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Why are publishers pandering to the mob? Morality clauses don't defuse Twitterstorms, they incentivise them

Credit: Guang Niu / Getty

January 16, 2019   4 mins

Imagine a writer whose work you admire is suddenly found cheating on his wife; or inappropriately ‘mentoring’ some lovely he met on an Arvon course; or retweeting white supremacist memes on Twitter. How woud you react? Would you remove his books from your shelves and send them to the charity shop or – for fear of moral contagion – simply hoy them into the woodburner?

Perhaps you will think these are silly questions. Perhaps you won’t. Still, it won’t matter soon what you think. A number of publishers have decided to take the matter out of your hands. More and more of them have, in recent years, been adding ‘morality clauses’ to their contracts; a New York Times report says these include HarperCollins, Simon & Schuster, Penguin Random House and (though the publisher declined to confirm it) Hachette. This news is being greeted with some alarm by the admittedly few writers who bother to read them.

This is, it should be said straight out, not so simple as a ‘freedom of speech’ issue. A morality clause doesn’t police (as private publishers are entitled to, tut-tut though we may) the acceptable parameters of what a writer can say in their work: rather, it reserves the right to pull the work from the shelves if the writer does something they don’t like in their public life, or does something in their private life that becomes public. But in making it a point of something so nebulous as morality, that writes the publisher willing to act in bad faith quite the blank cheque.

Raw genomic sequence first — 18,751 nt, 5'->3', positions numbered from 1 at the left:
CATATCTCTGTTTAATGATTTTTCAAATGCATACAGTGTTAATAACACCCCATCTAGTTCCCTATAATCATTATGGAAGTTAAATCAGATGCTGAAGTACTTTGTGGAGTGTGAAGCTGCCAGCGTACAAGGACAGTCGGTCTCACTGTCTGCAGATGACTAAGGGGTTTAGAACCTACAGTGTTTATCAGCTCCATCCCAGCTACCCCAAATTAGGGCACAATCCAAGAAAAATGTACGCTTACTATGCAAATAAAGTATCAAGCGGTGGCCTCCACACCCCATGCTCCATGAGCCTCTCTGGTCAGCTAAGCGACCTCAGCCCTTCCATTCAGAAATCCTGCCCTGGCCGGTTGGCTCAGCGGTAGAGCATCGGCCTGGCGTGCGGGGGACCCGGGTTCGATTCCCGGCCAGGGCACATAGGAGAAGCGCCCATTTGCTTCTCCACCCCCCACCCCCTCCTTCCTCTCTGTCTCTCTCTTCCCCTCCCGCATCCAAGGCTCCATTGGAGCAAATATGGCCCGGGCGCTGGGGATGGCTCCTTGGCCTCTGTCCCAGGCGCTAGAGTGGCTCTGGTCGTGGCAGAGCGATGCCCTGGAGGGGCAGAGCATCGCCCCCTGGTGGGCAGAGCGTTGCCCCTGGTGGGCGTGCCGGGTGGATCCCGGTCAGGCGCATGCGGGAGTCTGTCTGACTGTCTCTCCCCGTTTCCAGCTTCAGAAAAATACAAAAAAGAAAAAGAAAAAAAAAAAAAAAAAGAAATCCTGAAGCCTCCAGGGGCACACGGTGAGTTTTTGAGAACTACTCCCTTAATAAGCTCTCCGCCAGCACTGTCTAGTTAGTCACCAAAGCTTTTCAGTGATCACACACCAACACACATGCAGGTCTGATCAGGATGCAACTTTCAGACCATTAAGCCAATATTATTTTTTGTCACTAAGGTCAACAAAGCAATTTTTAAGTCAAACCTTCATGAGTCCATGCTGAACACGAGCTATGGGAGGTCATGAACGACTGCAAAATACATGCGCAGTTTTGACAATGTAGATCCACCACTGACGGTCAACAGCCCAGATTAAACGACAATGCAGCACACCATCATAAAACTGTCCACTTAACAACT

The timeworn argument about the separation of life from art needs little rehearsal here. Morality clauses – even if we stuck within current liberal tramlines and gave atheists, adulterers, suicides and sodomites a free pass – could deprive us of the works of Cicero (slave owner), Ben Jonson (murderer), Jean Genet (thief), William Burroughs (manslaughterer), Arthur Koestler (rapist), Hunter Thompson (dangerous driver), T S Eliot (antisemite), Philip Larkin (racist), David Foster Wallace (intimate partner violence, sexual harassment) the Earl of Rochester (all-round bad egg) and any number of others.

And if you started rounding up anyone whose private behaviour or public utterances could cause a scandal on social media – just think of the hashtags you’d get from Dante Gabriel Rossetti plundering his wife’s grave to retrieve a sonnet sequence – the canon would consist of George Herbert and Dorothy Wordsworth.